Abstract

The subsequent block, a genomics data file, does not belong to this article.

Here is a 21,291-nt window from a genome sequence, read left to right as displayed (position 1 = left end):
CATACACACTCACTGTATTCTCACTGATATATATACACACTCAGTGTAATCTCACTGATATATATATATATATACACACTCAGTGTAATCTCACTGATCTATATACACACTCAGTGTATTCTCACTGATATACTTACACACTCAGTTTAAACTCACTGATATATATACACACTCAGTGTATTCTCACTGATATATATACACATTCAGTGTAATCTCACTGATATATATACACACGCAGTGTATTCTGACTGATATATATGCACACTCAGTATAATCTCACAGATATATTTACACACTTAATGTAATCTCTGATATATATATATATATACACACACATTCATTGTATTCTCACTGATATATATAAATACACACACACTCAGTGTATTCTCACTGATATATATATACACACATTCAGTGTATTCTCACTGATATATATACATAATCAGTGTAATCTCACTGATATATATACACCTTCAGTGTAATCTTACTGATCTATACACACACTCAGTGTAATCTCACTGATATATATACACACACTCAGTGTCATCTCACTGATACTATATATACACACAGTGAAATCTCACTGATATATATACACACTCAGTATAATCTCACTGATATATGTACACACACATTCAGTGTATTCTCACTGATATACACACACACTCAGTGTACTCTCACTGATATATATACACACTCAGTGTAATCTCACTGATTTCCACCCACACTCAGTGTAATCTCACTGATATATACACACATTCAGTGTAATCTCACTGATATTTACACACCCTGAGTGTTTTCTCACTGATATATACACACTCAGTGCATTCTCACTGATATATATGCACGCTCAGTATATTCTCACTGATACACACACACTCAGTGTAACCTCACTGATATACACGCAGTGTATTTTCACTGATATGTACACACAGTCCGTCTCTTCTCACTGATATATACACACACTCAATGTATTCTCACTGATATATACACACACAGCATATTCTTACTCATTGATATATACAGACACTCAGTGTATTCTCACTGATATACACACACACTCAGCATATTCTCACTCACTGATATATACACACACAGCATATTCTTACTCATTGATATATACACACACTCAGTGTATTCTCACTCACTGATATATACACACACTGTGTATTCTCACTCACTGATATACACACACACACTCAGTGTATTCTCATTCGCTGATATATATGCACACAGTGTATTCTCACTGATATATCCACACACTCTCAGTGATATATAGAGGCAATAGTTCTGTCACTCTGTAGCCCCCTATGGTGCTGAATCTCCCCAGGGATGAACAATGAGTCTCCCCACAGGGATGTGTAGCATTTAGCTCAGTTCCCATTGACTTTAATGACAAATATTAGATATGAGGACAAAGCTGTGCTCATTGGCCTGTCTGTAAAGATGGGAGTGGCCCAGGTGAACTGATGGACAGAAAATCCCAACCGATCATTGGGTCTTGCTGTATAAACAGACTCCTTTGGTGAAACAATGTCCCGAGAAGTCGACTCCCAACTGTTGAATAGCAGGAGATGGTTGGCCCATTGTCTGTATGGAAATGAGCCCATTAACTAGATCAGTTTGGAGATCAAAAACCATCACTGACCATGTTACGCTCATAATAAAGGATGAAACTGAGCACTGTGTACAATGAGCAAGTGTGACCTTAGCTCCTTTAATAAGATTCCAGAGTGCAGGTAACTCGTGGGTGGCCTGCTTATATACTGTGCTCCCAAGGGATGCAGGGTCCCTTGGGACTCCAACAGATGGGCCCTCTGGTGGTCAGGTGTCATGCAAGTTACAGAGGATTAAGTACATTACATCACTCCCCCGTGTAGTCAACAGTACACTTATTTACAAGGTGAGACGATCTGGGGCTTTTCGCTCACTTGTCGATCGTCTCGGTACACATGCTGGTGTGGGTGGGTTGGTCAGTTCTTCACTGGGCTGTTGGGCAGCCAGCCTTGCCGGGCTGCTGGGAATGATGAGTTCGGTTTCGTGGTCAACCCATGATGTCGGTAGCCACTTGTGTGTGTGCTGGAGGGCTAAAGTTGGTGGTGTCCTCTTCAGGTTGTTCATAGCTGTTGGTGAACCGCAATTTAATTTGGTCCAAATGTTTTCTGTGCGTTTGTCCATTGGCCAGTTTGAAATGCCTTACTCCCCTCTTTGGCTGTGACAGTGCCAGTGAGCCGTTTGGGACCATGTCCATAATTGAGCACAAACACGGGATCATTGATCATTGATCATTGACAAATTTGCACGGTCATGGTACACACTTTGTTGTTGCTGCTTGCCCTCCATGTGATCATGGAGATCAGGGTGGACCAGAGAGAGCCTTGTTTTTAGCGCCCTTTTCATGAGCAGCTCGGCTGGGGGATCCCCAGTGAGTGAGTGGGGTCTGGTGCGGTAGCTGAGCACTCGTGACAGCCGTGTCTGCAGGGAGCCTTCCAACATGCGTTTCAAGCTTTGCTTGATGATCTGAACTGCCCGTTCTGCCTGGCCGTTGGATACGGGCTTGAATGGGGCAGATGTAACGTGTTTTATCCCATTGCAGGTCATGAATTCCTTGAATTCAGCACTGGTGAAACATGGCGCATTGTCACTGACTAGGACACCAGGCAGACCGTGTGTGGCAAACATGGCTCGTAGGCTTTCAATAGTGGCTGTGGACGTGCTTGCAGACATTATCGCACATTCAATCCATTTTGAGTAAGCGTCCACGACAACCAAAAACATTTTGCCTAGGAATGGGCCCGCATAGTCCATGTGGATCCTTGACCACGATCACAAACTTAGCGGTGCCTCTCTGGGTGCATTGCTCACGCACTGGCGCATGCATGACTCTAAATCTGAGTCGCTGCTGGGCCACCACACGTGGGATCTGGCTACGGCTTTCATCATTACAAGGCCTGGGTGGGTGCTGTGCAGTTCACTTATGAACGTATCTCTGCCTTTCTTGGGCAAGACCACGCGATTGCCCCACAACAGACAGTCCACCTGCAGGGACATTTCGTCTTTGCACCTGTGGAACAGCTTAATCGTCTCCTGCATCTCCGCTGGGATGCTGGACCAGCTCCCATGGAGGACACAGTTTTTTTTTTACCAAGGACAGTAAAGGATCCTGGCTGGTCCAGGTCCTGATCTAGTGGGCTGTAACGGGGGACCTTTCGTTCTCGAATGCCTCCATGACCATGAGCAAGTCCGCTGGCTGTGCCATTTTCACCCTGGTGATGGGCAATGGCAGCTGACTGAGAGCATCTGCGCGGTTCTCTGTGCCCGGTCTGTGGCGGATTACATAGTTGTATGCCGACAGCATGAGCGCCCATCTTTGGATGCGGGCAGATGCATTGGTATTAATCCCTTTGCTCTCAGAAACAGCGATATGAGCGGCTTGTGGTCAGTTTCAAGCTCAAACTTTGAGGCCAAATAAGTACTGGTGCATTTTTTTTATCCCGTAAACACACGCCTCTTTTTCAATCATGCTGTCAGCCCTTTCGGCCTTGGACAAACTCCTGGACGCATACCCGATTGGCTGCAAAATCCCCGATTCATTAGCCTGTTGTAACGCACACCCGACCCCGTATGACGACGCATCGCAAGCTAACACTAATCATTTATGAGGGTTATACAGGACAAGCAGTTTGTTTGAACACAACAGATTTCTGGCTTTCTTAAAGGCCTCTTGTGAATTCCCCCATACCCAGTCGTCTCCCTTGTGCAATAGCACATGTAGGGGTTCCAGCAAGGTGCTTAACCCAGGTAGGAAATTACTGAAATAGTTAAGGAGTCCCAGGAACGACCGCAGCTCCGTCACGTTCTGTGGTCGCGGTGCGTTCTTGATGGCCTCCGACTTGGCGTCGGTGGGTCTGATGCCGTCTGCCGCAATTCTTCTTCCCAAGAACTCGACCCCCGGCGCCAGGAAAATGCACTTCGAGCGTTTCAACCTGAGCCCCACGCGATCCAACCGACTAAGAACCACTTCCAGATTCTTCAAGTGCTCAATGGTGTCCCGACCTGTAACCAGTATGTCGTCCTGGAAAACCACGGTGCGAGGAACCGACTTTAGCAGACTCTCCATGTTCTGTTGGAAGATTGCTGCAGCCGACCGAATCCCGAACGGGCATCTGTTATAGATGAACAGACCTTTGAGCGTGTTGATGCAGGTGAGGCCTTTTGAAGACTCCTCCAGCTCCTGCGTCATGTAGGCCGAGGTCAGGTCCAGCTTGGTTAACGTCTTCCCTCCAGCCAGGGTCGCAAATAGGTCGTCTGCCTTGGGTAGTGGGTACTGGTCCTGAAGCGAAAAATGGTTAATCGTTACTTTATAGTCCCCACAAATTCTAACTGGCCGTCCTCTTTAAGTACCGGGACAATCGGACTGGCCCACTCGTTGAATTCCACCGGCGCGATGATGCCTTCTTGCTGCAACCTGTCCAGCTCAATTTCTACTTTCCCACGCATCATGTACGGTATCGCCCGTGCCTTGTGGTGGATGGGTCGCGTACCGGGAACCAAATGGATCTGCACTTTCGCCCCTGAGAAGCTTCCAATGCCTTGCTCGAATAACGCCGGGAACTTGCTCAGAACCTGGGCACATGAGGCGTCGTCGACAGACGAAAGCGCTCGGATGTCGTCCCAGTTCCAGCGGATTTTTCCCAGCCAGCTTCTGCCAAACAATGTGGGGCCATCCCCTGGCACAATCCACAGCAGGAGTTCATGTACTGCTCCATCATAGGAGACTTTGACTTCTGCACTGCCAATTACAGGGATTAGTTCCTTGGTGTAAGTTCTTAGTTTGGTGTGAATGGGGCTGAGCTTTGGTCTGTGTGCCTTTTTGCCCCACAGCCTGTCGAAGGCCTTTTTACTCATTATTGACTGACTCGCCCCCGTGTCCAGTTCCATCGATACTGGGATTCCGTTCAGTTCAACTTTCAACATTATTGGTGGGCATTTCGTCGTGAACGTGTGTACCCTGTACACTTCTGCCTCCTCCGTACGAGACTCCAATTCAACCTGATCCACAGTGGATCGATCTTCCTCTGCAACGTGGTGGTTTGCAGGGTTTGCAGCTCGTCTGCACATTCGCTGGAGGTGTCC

The Intermontane-Insular superterrane boundary zone represents a fundamental crustal boundary separating the two largest allochthonous crustal fragments in the North American Cordillera. Structural, stratigraphic, and geochronologic relations along this boundary indicate that substantial west-vergent compression and concomitant crustal thickening occurred there in mid-Cretaceous time. This orogenic zone extends for more than 1200 km along strike length, between southern southeast Alaska and northern Washington. In southern southeast Alaska and northwest British Columbia, rocks of the Insular superterrane were imbricated along a series of west- to southwest-vergent thrust faults. In northern Washington and southwestern British Columbia, a wide zone encompassing the margins of the two superterranes, as well as numerous intervening smaller fragments, was shortened principally along west-vergent thrusts. Known geologic relations do not discriminate among existing tectonic models that explain the origin of the mid-Cretaceous thrust system.

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